Tag Archives: audio system

Asheville, Walnut Cove, Biltmore Forrest and Western North Carolina’s Audio and Home Theater specialists present Cane Creek AV and Paul McGowan – PS Audio, Intl.


One hundred years ago a tinkerer was a traveling craftsman skilled in the art of metal repair. He would be invited into homes to repair eating utensils and small metal objects.

Today, in our disposable society, there’s no need for a person to repair a mangled spoon or a fork’s broken tine. We just throw it out and replace it.

A more modern usage of the word tinkering might apply to an audio purist’s quest to build a musical system. A modern tinkerer will mix and match stereo components, tweak and tune an audio system until reaching a new level of purity.

When it comes to high-end audio I cannot think of another personal pursuit that so encourages tinkering. Most endeavors support the use of pre-approved (often brand-specific) components: Canon lenses on Canon cameras, Tesla swag on Tesla cars.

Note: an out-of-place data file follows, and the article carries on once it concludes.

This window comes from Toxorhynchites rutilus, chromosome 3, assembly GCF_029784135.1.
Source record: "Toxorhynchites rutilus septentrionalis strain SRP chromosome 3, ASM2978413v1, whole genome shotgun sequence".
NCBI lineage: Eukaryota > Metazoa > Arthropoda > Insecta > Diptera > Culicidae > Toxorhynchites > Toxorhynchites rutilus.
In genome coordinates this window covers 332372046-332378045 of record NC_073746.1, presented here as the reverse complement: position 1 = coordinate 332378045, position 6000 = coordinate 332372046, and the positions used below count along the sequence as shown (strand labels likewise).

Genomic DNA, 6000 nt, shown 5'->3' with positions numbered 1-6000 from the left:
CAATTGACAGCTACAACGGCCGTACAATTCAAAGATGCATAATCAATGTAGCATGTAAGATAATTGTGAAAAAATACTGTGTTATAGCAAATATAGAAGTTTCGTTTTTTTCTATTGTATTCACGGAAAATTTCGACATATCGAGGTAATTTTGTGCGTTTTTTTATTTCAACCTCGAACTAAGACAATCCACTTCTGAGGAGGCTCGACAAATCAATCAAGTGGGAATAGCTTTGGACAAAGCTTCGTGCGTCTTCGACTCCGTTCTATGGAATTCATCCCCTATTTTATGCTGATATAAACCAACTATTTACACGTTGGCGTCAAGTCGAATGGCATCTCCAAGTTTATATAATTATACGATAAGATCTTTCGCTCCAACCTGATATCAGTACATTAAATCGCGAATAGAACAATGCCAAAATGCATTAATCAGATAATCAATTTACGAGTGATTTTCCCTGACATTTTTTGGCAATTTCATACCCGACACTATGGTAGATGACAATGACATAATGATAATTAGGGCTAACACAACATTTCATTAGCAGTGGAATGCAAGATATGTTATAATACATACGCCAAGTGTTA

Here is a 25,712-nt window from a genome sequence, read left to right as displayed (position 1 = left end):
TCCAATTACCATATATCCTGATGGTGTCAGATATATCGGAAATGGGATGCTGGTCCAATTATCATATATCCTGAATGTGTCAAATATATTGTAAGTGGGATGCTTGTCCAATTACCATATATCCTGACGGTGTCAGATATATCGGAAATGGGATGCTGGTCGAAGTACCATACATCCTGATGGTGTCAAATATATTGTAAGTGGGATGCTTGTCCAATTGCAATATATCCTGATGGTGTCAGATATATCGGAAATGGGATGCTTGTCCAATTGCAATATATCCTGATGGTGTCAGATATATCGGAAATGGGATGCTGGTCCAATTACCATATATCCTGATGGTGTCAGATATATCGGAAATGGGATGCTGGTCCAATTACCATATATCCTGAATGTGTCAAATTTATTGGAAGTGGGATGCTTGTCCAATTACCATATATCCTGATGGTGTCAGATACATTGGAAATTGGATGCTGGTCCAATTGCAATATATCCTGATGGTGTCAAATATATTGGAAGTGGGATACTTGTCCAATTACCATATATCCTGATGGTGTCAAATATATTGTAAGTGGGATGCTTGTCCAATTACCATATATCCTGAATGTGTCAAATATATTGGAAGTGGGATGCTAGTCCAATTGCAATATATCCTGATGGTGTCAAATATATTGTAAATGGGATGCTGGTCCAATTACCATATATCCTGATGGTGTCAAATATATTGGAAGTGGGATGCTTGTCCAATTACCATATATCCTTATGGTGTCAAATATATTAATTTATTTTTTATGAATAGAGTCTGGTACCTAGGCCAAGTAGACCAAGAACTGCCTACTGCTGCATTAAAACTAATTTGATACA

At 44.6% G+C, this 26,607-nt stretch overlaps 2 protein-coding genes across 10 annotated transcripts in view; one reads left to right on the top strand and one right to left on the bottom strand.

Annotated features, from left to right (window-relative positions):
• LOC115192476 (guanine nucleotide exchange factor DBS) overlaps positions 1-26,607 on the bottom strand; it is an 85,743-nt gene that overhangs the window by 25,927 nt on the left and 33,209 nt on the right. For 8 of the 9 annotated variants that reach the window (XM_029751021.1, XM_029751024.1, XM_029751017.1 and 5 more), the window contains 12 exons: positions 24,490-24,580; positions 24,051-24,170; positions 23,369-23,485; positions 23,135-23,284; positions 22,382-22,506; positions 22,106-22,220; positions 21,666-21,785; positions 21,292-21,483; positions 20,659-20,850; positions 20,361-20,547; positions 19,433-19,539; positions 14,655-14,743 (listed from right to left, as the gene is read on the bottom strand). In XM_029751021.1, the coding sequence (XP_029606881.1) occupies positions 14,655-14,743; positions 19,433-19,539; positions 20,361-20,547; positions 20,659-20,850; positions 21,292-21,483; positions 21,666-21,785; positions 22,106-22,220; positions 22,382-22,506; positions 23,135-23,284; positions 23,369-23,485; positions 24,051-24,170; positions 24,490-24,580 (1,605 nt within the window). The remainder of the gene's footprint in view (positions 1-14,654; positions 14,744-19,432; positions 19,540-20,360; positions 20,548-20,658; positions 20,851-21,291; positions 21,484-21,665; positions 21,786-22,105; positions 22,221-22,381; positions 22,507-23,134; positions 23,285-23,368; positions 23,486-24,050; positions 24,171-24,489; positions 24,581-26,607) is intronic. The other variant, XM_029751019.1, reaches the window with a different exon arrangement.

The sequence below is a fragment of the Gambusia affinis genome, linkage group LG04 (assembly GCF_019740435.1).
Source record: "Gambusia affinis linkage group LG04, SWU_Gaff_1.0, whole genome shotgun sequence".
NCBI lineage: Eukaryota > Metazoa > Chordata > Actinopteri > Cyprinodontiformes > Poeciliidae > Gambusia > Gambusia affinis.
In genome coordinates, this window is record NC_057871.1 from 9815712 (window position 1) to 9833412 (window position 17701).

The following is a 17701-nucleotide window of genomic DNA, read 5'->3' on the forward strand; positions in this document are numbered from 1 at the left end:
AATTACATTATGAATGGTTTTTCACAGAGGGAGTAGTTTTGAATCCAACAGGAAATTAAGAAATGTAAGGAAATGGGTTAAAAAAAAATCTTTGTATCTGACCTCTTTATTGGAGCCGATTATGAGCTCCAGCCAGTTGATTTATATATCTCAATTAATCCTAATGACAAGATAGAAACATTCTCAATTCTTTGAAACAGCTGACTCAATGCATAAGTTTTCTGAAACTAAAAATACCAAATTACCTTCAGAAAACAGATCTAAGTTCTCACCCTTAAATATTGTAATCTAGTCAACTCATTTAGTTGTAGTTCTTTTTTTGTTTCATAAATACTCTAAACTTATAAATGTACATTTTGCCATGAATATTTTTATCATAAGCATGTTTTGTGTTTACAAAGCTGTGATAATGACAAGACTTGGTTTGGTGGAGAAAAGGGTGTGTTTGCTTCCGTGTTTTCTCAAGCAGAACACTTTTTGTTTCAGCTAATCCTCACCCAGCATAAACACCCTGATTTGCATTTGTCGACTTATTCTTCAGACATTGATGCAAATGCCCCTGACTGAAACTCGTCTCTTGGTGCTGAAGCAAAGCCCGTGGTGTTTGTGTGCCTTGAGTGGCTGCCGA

Not so much HiFi. DACs from one manufacturer connect to preamps from quite another and both interconnected from yet a third vendor.

Mixing and matching, tinkering and adjusting, tweaking and tuning.

It’s part of what makes our passion so unique and our results so personal.

Asheville, Walnut Cove, Biltmore Forrest and Western North Carolina’s Audio and Home Theater specialists present Cane Creek AV and Paul McGowan – PS Audio, Intl.

Music’s soul

The Righteous Brothers, Bill Medley and Bobby Hatfield, were unrelated. Their name came when a fan shouted, “That was righteous, brothers!”, and would often greet them with “Hey righteous brothers, how you doin’?”.

Their music had soul. It touched us at an emotional level—as did Mozart, Gershwin, John Lennon, Martens, Johnny Cash.